Without further ado, here’s travel blog one!

jogja to labuan bajo.png

December 1-7: Flores, Indonesia

On December 1st I flew to the small port city of Labuan Bajo on the island Flores and met up with eight other ETAs. Flores is in the east in the NTT (Nusa Tenggara Timor) province. This marked the first time I’d left the island of Java. The second I stepped off the plane I knew this was a very different place. There was an overwhelming quiet. We left the runway and found the noise while waiting for a cab. Some sort of parade was going on and all of these trucks blasting music and packed with people standing in the beds waving yellow flags kept driving by in the distance. No clue what was happening, but it looked like fun and was something I’d never seen on Java.

As we got to our hotel and explored the downtown area the differences between shy, quiet, reserved Java and boisterous Flores became stronger. Java is predominantly Muslim; many of the women wear jilbabs and the standard male haircut is close-cut. Flores, on the other hand, is largely Christian, which meant I saw more hair than I had in my past three months—both from uncovered women and dreadlock-sporting men. The people and the pace of life seemed much more relaxed and reggae was everywhere. Definitely a much more Caribbean feel. There was also alcohol (!) which is (1) definitely not in Wonosari and (2) not very prevalent even in large cities. There was also no doubt the sea was an integral part of everyone’s livelihood here.

Those of us who got in on December 1 spent the first day in awe enjoying the beauty of the cliffs and the sea. The next day we hiked to a waterfall, did some cliff jumping, and then met up with the others, who spent the day in awe enjoying the beauty of the cliffs and the sea. We also arranged a 3 day/2 night boat trip to explore the waters and islands around Labuan Bajo. The biggest draw is Komodo National Park (Taman Nasional Komodo), home to the famed komodo dragons, but there was a lot of awesome stuff around and we wanted to make the most of our short time here.

The nine of us joined four crew members and had an amazing time sleeping and eating (some of the best food I’ve had in Indo) on our own private boat. I’m not usually one for relaxing on vacation and generally prefer to fill every second running around snapping pictures. But this trip was filled with lazing around on deck enjoying the beautiful weather and breathtaking scenery, and I loved every second of it. After three months of struggling through to make sense of my new life, laying around reading, enjoying the sun, and chatting with a collection of awesome humans—IN ENGLISH—was exactly what I needed. PLUS, we really also did a whole lot.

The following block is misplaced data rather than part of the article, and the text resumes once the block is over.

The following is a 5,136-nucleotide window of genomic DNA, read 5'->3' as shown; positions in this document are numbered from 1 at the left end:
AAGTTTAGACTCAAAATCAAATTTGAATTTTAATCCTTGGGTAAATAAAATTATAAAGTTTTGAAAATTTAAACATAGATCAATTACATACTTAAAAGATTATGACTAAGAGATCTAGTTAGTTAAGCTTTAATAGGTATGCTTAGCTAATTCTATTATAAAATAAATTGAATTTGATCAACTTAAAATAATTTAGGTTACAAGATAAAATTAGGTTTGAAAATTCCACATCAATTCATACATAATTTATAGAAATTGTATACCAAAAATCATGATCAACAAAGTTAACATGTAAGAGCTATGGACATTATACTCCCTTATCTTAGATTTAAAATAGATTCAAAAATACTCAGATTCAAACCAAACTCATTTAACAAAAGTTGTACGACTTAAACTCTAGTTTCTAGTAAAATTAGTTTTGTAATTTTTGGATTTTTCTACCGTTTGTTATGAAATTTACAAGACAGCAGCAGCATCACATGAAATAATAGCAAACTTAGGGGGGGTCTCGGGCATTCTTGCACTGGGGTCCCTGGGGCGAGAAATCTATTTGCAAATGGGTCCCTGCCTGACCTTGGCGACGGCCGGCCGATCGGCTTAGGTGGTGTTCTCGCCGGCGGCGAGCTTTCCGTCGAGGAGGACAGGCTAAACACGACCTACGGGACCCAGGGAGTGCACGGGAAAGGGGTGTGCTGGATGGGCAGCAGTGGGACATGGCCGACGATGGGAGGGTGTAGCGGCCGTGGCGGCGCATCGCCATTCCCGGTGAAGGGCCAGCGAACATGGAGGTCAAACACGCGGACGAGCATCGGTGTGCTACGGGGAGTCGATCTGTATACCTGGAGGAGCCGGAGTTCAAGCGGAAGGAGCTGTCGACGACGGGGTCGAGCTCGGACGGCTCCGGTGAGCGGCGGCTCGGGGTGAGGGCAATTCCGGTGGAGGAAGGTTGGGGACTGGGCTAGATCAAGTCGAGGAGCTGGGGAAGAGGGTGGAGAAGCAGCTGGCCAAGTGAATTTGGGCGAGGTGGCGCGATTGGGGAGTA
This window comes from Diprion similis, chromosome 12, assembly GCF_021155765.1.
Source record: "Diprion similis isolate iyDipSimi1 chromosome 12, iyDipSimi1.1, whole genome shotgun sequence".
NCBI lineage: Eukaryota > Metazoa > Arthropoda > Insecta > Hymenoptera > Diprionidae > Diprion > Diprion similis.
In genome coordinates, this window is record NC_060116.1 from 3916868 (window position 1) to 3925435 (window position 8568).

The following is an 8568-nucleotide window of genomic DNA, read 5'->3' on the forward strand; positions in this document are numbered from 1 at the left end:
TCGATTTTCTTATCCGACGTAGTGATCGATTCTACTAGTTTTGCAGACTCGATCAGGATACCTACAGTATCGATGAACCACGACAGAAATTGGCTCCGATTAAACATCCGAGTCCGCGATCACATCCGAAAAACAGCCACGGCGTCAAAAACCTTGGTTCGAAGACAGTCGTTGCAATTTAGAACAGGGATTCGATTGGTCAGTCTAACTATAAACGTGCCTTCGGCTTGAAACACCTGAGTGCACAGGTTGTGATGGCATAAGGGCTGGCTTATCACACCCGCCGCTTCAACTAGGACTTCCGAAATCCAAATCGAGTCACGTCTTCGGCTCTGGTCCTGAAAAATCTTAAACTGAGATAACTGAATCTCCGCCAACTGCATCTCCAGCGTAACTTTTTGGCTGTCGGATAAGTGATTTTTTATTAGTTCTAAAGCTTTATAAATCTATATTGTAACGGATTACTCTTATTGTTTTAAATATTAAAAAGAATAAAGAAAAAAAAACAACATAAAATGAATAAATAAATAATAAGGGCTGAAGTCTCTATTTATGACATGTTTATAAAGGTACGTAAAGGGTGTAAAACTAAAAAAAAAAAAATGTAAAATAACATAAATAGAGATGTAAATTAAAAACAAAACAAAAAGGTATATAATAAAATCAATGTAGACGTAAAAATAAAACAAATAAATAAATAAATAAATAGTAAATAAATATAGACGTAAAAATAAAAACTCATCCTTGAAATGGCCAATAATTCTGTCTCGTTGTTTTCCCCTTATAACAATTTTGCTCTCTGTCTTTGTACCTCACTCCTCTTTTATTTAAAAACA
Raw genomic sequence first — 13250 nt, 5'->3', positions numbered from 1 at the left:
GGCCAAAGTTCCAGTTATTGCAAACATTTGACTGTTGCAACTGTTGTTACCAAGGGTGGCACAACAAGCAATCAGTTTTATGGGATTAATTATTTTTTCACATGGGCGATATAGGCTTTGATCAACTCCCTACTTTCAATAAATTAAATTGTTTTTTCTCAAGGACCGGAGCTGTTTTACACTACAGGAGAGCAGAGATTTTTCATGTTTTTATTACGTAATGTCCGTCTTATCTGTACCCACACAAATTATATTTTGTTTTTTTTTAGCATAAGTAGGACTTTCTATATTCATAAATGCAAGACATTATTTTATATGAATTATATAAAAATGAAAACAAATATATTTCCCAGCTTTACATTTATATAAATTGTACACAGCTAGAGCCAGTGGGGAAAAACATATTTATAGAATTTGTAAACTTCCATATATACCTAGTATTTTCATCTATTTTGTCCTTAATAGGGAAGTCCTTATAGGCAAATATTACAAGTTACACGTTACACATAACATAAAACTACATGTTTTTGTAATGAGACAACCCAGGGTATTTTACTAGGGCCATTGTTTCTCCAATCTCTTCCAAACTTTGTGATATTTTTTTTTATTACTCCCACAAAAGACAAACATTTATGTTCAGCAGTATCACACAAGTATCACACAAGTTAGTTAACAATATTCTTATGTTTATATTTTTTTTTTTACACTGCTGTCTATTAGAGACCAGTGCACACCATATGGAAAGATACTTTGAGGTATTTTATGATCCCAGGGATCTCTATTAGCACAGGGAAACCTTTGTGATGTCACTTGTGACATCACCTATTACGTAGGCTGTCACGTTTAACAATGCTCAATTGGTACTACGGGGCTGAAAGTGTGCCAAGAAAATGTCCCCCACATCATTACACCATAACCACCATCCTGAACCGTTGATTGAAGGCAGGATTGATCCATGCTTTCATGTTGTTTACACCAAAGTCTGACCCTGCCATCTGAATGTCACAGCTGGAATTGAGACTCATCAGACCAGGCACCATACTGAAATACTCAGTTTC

–Visiting Rinca and Komodo, two of the islands that comprise Komodo National Park and some of the only in the world where komodo dragons exist. Both islands were arid and scrubby, and looked like the places you’ve always imagined dragons would live. Rinca had about 2,500-2,700 dragons and around 2,000 people. Komodos, which grow to about 3m/10ft long and can weight up to 150 pounds, are the largest lizards on the planet. They’re also incredibly deadly, with 60 types of bacteria frolicking around in their mouths. This means that when they bite their prey (deer, water buffalo, other komodo dragons, humans, unicorns, etc) they don’t die because of venom, but disease and blood loss. After biting prey, komodos often santai (relax) and wait for the bite (blood loss, shock, sickness) to do the job; they’ll simply lounge around slowly trailing their maimed prey until it’s dead and they can feast. Sometimes they hunt alone, sometimes in groups of up to five. They look big and lazy, and their walk is just goofy—they swing out one of their front legs and the back leg on the opposite side and slink forward. But then we saw one lunge at a deer and caught a glimpse of how terrifying it would be to have one attack you. It also doesn’t help that the nearest hospital that can treat a komodo bite isn’t on the island or even nearby (4 hours away) on the mainland in Labuan Bajo, but further away in Bali.

And now everything you’ve ever wanted to know komodo mating! We saw a nest, which was a large earth hump with a dozen or so holes that looked spectacularly unimpressive. Like badger holes or something. One of the holes contains about 15-30 eggs. The others are all decoy booby trap holes to catch sneaky cannibal komodos. The eggs spend 2 months in the mother’s belly and 9 in the hole. For the first three months or so the mother does nothing but guard her holes and loses about 30 pounds. Then she gets bored and wanders away. After they hatch, baby komodos scamper up and live in nearby trees for 3-5 years, eating whatever poor souls happen to climb into their death tree. Any komodos that are too slow climbing up or decide to climb down too soon fall victim to cannibalistic komodos, including their own mother who has seemingly forgotten that she cared so much for them before…

Komodo Island itself is larger than Rinca and has about 200 more dragons. The dragons, by the way, aren’t kept in enclosures but are free to wander the island like wild sheep or squirrels. Except they’ll eat you. As such, you have to walk the island with two guides, one in front and one in back, who carry long, forked wooden sticks. A thin, frail wooden stick carried by a mere mortal doesn’t seem enough protection from deadly, fire-breathing, flying beasts, but somehow they work. I suspect they’re secretly wizard staffs.